Further he says: "None but God's equal, and this is God himself in our nature, is capable of satisfying God for sinChrist received the stroke of God's justice," &c. p. 105.

Reply. One while he states this satisfaction to be only by way of punishing men's sin in Christ, and now it is God himself" that "satisfies God." This is of an absurd and blasphemous tendency, as if God punished himself; or as if God satisfied God with infinite punishment or suffering of infinite wrath. And what is this but to divide God against himself? Yet we may find out a better sense for the words before, that God and Christ were one and inseparable in the suffering and affliction ;" that his soul bore, as the spirit of God was burthened, afflicted, and grieved under the weight and pressure of man's iniquity and sin. However, this was not of the nature of striet payment, made to God by himself in man's stead, much less to punish man's sin in Christ with infinite wrath.

Question. Can faith and the works that follow, without the imputation of Christ's sufferings, satisfy God's majesty for our sin ?" p. 105.

As S. S. hath, p. 105. Also his brother T. Danson saith, "Christ was not innocent, but guilty of our sins, when he suffered." Synops. p. 36, 40.

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Answer. Here he misses the true state of the controversy or question, which should rather be, can your imputation of Christ's sufferings, without true faith and the obedience or works thereof, either satisfy God's majesty for sin, or justify men? While he implies No, he hath given away his cause, by granting, that the sufferings of Christ alone cannot justify men without true faith and obedience to him.

"By so much was Jesus made the surety of a better testament." Heb. vii. 22.

This is no proof that your sins were imputed to him, as punished in him by the suffering of infinite wrath, which to affirm, renders him no better than a transgressor, guilty of your sins, as your brother T. D. hath affirmed. Which is much beneath his being mediator or the surety of the new testament, which he was made the surety of, to ensure and make good the promises and privileges thereof to true believers, which are all yea and amen in him; and to enable us to obey and perform those terms and conditions of the new testament or covenant, which concern us. For we cannot receive the promises but in him, nor discharge or pay our duty without him; therefore he is the mediator of the new covenant; he is our high priest, made with the oath of God, and continueth for ever; wherefore he is able to save them to the uttermost that come unto God by him, seeing he ever liveth to make intercession for them." Heb. vii. 24, 25, 28. chap. xii. 24. chap. ix. 14, 15.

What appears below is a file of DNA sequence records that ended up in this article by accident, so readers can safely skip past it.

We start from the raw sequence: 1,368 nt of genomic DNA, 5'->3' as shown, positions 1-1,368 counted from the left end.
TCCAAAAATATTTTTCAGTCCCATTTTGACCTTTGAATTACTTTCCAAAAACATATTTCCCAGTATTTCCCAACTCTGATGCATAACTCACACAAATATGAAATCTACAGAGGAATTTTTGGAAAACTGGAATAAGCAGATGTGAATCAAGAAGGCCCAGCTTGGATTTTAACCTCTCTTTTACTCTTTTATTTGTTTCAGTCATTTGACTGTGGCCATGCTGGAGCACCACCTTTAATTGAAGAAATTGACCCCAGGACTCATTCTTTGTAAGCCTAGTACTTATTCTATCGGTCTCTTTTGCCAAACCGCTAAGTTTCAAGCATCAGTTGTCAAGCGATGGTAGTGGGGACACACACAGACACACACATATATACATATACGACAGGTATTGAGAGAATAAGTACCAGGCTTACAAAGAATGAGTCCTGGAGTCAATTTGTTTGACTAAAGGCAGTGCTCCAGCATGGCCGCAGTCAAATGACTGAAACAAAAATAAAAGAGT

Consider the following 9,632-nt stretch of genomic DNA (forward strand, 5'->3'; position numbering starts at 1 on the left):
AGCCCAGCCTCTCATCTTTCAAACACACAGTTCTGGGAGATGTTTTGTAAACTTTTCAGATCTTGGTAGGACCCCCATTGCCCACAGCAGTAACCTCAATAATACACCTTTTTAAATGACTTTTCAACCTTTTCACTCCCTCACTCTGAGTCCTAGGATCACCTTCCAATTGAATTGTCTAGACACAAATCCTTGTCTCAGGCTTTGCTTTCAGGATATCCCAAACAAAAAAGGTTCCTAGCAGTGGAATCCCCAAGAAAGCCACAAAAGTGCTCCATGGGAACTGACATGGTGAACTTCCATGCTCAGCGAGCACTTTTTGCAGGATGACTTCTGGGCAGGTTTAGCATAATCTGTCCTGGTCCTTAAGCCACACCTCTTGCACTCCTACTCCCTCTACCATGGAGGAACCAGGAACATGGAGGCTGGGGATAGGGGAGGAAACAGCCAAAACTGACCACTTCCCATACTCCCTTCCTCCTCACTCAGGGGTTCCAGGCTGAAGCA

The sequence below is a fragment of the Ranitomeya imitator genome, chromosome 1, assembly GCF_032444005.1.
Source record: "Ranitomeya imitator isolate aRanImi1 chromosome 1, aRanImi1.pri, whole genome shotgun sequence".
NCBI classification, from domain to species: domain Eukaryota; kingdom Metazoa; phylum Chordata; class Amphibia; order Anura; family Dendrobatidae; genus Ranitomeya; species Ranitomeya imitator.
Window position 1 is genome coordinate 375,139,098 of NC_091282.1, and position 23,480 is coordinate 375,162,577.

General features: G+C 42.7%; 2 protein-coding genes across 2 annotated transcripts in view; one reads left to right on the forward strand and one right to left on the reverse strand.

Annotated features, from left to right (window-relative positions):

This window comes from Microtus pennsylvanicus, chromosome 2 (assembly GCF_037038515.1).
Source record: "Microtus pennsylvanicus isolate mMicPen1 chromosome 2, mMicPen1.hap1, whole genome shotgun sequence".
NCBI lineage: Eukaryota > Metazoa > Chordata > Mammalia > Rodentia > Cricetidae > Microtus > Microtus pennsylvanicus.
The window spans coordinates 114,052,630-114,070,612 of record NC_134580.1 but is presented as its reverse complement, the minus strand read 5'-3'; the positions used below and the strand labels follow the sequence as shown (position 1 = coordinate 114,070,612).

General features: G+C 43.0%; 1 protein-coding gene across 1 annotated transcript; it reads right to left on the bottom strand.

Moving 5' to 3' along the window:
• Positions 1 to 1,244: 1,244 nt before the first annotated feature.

But if God's justice be fully satisfied for your sins by the sufferings of Christ, and for them only God justify men, and secure them from condemnation, it being against justice itself to punish those sins a second time, that have been punished to the full already, (as he saith, p. 106,) how then shall God render to every man according to his works? "Indignation and wrath to them that are contentious and obey not the truth, but obey unrighteousness?" Will they be able to plead this doetrine before His tribunal: "Lord, thou hast punished our sins to the full in thy Son Christ: it is against justice itself to punish them a second time; for Christ died for all men, tasted death for every man, gave himself a ransom for all for a testimony in due time?" But if this were a punishment of their sins to the full,* then how could justice punish them again with indignation and wrath? "But glory, honour and peace to them that do good, to the Jew first, and also to the Gentile, to them that through patient continuing in welldoing, seek for glory and immortality, eternal life." Rom. ii. Such do not plead Christ's doing good and suffering only for them in his person, to justify and excuse them for sinning in

Christ's tasting death for every man could not be the same with the full punishment that is due for sin.